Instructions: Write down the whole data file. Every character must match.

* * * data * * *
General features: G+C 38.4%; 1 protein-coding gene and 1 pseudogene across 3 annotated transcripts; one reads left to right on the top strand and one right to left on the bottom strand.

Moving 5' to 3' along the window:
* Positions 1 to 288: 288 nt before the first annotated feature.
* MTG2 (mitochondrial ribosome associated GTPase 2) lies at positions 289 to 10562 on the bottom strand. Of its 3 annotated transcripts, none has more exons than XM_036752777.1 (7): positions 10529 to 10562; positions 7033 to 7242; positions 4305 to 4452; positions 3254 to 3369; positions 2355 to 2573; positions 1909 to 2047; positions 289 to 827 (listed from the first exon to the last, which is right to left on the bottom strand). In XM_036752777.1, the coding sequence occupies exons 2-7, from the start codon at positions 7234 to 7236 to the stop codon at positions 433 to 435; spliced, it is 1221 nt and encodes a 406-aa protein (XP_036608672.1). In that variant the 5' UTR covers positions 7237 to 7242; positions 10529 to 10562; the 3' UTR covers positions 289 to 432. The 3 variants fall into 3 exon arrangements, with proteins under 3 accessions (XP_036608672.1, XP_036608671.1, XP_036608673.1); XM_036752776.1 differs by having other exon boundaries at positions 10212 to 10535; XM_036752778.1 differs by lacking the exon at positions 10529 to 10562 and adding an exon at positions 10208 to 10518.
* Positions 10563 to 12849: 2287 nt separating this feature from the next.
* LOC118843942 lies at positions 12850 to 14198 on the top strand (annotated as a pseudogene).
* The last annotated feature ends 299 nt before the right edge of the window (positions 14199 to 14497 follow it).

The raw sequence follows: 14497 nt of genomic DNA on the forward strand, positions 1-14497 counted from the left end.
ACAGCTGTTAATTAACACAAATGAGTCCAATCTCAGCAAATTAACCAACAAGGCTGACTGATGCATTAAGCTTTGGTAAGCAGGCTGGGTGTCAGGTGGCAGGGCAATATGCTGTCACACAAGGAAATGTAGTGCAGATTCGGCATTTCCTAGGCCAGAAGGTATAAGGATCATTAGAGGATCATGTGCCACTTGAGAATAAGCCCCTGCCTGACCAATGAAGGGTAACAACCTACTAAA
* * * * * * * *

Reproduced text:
General features: G+C 38.4%; 1 protein-coding gene and 1 pseudogene across 3 annotated transcripts; one reads left to right on the top strand and one right to left on the bottom strand.

Moving 5' to 3' along the window:
* Positions 1 to 288: 288 nt before the first annotated feature.
* MTG2 (mitochondrial ribosome associated GTPase 2) lies at positions 289 to 10562 on the bottom strand. Of its 3 annotated transcripts, none has more exons than XM_036752777.1 (7): positions 10529 to 10562; positions 7033 to 7242; positions 4305 to 4452; positions 3254 to 3369; positions 2355 to 2573; positions 1909 to 2047; positions 289 to 827 (listed from the first exon to the last, which is right to left on the bottom strand). In XM_036752777.1, the coding sequence occupies exons 2-7, from the start codon at positions 7234 to 7236 to the stop codon at positions 433 to 435; spliced, it is 1221 nt and encodes a 406-aa protein (XP_036608672.1). In that variant the 5' UTR covers positions 7237 to 7242; positions 10529 to 10562; the 3' UTR covers positions 289 to 432. The 3 variants fall into 3 exon arrangements, with proteins under 3 accessions (XP_036608672.1, XP_036608671.1, XP_036608673.1); XM_036752776.1 differs by having other exon boundaries at positions 10212 to 10535; XM_036752778.1 differs by lacking the exon at positions 10529 to 10562 and adding an exon at positions 10208 to 10518.
* Positions 10563 to 12849: 2287 nt separating this feature from the next.
* LOC118843942 lies at positions 12850 to 14198 on the top strand (annotated as a pseudogene).
* The last annotated feature ends 299 nt before the right edge of the window (positions 14199 to 14497 follow it).

The raw sequence follows: 14497 nt of genomic DNA on the forward strand, positions 1-14497 counted from the left end.
ACAGCTGTTAATTAACACAAATGAGTCCAATCTCAGCAAATTAACCAACAAGGCTGACTGATGCATTAAGCTTTGGTAAGCAGGCTGGGTGTCAGGTGGCAGGGCAATATGCTGTCACACAAGGAAATGTAGTGCAGATTCGGCATTTCCTAGGCCAGAAGGTATAAGGATCATTAGAGGATCATGTGCCACTTGAGAATAAGCCCCTGCCTGACCAATGAAGGGTAACAACCTACTAAA